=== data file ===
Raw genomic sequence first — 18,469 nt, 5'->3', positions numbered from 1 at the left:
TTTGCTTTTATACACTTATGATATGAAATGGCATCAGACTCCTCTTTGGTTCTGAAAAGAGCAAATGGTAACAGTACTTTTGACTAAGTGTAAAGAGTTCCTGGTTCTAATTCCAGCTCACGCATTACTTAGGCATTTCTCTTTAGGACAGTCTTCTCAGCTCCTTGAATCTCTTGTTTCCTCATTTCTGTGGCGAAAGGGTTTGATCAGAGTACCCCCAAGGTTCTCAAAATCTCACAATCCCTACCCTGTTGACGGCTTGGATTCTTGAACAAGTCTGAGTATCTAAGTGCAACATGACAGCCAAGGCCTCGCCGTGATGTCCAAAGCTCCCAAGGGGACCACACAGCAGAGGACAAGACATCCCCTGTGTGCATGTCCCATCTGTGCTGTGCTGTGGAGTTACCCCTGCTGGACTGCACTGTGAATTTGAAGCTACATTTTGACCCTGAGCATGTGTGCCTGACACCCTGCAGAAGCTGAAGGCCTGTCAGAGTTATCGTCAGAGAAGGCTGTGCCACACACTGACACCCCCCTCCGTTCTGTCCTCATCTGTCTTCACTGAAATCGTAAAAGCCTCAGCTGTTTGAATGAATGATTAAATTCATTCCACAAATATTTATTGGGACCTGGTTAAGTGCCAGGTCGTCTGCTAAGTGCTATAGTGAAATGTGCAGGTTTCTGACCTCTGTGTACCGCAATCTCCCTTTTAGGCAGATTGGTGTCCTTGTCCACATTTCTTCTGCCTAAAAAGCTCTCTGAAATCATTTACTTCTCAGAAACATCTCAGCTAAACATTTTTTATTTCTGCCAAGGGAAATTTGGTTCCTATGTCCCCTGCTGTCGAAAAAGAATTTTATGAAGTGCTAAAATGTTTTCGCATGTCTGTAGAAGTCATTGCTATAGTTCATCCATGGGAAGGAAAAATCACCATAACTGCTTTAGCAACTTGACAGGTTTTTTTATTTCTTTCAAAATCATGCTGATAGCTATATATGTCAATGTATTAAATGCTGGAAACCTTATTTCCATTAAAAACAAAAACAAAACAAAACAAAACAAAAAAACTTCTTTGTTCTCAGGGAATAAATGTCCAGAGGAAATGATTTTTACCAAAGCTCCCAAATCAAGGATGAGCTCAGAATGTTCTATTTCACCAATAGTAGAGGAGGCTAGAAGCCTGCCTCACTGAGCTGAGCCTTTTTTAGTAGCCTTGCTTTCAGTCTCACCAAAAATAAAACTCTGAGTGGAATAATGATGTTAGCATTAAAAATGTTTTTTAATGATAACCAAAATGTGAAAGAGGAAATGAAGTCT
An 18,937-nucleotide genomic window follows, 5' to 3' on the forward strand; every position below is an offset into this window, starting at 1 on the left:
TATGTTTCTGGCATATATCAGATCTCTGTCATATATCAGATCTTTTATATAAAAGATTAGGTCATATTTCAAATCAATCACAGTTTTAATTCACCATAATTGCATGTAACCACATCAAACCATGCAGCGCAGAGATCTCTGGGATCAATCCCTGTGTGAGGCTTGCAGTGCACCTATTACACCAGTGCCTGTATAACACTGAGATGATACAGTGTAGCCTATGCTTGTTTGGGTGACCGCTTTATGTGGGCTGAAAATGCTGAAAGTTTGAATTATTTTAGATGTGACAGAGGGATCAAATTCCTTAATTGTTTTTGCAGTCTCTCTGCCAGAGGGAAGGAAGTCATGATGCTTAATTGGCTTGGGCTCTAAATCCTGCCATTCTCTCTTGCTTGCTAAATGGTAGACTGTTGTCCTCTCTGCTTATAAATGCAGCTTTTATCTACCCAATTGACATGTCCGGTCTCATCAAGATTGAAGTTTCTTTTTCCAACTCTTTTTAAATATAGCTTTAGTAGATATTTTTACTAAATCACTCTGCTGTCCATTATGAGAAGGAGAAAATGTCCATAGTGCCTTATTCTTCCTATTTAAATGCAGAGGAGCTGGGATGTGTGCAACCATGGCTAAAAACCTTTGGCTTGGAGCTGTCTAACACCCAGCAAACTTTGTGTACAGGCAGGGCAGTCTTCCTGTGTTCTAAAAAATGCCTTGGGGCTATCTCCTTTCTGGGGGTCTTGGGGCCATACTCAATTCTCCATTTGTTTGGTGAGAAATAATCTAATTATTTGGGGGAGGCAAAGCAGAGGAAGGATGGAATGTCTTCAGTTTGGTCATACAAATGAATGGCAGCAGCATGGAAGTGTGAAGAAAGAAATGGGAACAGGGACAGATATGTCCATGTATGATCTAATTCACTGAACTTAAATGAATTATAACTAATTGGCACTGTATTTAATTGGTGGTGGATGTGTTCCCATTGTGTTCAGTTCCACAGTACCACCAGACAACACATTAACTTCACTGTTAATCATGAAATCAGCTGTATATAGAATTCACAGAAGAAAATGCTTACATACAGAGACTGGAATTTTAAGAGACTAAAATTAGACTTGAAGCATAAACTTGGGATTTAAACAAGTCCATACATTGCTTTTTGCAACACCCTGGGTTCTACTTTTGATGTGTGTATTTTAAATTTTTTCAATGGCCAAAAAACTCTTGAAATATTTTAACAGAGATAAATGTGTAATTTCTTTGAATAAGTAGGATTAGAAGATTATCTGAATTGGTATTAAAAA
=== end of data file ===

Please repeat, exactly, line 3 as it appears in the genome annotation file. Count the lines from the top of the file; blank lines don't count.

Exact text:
An 18,937-nucleotide genomic window follows, 5' to 3' on the forward strand; every position below is an offset into this window, starting at 1 on the left: